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The following editorial first appeared in the Los Angeles Times:
A decidedly odd protest took place over the weekend in Rancho Mirage, Calif., where hundreds of environmentalists, union members and other liberal activists descended on a resort to demonstrate not against pollution or poor working conditions or government policies, but a pair of billionaires. The point of the rally was to decry the corrosive impact of money on American governance, but we’re not sure that the marchers were quite clear on the concepts of democracy and free speech.
Inside the Rancho Las Palmas resort, Charles and David Koch, who have given millions of dollars to boost conservative political causes, were holding a retreat for conservative elected officials and donors. Many on the left see the Koch brothers as the center of a vast right-wing conspiracy to tailor government policy to suit their business interests. It’s remarkable how similar this sounds to the theories of Fox News commentator Glenn Beck, who favors drawing up elaborate blackboard presentations on the web of progressive organizations funded by billionaire George Soros that he believes are destroying America. Call Sunday’s protesters the anti-Beckians — same problem, different billionaires.
Money does indeed distort our political system, but few of those who complain about it acknowledge that political spending cuts both ways. Activists on Sunday were angry at the Koch brothers for spending $1 million on a failed campaign to overturn California’s law to curb greenhouse gases, but they didn’t seem bothered about the millions spent on the other side by California venture capitalists with investments in clean-energy startups. If you’re going to raise a fuss about political spending, it would be more honest to cast a spotlight on it even when the money comes from people you agree with. What’s more, campaign donations from individuals — rich as well as poor — are a critical component of political expression, and thus of free speech.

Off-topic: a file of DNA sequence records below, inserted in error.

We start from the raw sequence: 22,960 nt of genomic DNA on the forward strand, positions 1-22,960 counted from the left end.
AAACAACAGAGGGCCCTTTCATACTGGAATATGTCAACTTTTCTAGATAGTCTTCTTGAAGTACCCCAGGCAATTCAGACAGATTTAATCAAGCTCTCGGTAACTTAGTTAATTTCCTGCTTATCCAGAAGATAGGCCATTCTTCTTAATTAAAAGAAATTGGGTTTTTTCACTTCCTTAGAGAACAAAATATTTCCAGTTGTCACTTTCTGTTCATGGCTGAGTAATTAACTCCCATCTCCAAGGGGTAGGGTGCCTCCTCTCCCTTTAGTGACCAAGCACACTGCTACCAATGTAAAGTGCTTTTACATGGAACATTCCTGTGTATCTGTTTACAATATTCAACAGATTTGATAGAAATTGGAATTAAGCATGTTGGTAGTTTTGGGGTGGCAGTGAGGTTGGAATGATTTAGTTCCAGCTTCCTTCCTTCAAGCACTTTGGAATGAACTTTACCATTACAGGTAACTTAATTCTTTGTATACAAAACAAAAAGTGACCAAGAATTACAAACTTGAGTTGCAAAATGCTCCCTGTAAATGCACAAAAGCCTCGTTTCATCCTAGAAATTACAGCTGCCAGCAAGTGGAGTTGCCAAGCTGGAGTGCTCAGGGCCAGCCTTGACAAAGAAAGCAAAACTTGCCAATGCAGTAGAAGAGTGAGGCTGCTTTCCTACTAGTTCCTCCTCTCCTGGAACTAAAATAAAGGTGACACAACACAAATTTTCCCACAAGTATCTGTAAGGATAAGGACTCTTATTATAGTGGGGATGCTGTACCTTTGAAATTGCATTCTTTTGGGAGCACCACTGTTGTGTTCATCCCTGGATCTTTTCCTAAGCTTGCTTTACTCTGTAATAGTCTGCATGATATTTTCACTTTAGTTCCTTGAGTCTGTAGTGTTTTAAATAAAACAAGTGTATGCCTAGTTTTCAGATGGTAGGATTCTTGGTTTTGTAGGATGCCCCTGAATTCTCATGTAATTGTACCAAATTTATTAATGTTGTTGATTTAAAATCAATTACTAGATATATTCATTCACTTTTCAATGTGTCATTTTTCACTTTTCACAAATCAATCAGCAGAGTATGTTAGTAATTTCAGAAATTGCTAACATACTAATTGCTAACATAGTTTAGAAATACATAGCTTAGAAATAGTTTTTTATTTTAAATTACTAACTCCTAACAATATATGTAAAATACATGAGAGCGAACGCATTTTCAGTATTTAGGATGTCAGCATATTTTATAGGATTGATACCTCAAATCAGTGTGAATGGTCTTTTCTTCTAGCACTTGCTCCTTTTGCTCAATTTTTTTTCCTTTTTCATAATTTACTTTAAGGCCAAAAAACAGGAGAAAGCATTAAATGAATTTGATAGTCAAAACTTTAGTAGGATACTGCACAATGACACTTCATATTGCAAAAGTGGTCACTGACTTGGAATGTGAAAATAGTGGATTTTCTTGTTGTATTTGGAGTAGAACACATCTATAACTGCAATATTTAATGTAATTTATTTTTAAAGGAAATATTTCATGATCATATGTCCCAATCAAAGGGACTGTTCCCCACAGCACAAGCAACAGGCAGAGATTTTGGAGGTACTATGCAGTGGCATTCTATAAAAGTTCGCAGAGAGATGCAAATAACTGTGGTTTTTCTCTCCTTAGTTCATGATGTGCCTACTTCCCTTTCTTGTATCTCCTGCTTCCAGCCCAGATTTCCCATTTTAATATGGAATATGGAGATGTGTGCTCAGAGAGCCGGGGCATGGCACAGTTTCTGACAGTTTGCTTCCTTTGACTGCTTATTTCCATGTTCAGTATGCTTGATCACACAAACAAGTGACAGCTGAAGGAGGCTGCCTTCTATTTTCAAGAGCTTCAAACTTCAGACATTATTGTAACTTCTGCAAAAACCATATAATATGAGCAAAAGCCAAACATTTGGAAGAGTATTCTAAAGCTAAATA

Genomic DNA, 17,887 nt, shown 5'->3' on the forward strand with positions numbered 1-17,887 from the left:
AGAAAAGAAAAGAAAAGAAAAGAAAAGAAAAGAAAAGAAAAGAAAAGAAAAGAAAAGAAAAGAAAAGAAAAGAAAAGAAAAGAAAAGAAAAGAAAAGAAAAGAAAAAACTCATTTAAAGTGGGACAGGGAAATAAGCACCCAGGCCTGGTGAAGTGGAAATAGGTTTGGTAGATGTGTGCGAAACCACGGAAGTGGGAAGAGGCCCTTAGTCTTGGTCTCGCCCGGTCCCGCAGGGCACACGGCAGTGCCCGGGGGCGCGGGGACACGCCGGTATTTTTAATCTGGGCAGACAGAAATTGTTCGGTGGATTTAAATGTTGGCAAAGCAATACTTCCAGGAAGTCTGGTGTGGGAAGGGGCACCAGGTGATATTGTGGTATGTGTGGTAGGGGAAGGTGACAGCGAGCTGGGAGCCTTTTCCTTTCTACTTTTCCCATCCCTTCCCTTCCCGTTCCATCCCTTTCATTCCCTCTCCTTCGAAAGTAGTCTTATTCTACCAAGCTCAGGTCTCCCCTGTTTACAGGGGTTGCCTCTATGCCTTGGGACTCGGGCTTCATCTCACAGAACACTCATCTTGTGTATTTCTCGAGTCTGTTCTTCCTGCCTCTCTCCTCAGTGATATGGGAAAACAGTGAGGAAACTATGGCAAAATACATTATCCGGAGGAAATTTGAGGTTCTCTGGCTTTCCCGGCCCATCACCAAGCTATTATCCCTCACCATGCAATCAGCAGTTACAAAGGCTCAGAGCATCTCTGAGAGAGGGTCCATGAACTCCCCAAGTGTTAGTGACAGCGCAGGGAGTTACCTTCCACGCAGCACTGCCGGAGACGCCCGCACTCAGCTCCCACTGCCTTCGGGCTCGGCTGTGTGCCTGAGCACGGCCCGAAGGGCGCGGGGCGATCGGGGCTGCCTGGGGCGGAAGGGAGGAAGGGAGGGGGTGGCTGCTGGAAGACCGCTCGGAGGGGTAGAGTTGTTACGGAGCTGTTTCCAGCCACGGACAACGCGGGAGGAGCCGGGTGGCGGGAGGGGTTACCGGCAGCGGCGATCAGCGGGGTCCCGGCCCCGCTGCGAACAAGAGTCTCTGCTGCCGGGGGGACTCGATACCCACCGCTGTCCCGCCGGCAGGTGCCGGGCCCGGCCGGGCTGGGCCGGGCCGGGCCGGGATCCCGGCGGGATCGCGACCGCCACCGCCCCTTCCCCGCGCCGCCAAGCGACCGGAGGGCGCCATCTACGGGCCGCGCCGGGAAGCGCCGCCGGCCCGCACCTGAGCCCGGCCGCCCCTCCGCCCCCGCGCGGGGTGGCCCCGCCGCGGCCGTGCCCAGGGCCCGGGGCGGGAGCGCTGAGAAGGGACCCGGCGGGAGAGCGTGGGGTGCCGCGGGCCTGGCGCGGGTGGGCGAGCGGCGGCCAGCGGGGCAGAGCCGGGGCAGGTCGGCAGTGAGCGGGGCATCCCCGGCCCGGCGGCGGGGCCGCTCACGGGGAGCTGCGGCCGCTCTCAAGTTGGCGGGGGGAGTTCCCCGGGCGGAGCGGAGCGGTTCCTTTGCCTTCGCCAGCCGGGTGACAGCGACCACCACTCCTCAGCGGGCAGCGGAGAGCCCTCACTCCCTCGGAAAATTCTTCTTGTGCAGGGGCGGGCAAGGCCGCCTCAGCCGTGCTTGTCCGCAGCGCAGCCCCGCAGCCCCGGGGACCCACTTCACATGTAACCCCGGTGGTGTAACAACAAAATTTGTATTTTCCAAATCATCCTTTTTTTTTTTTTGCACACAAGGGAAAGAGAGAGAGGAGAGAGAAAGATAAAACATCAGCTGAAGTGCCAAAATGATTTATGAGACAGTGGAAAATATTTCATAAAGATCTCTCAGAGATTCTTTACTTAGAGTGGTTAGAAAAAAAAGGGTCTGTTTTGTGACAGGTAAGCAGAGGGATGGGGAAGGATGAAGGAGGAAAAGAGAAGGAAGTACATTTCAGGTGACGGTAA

That doesn’t mean there should be no limits on such spending, or that donations from undisclosed sources should be legal, or that there can’t be laws designed to limit the political influence of corporations, unions and other interest groups. Many of Sunday’s activists were reacting to the Supreme Court’s decision in Citizens United v. Federal Election Commission, which asserted that corporations and unions have a right to fund independent broadcasts on behalf of political candidates. Yet the case won’t have much impact on the Koch brothers, who were making individual political donations and founding pro-industry think tanks long before the ruling.
We’re no fans of the Kochs and their promotion of poisonous, self-dealing politics. But we’ll defend their right to promote it.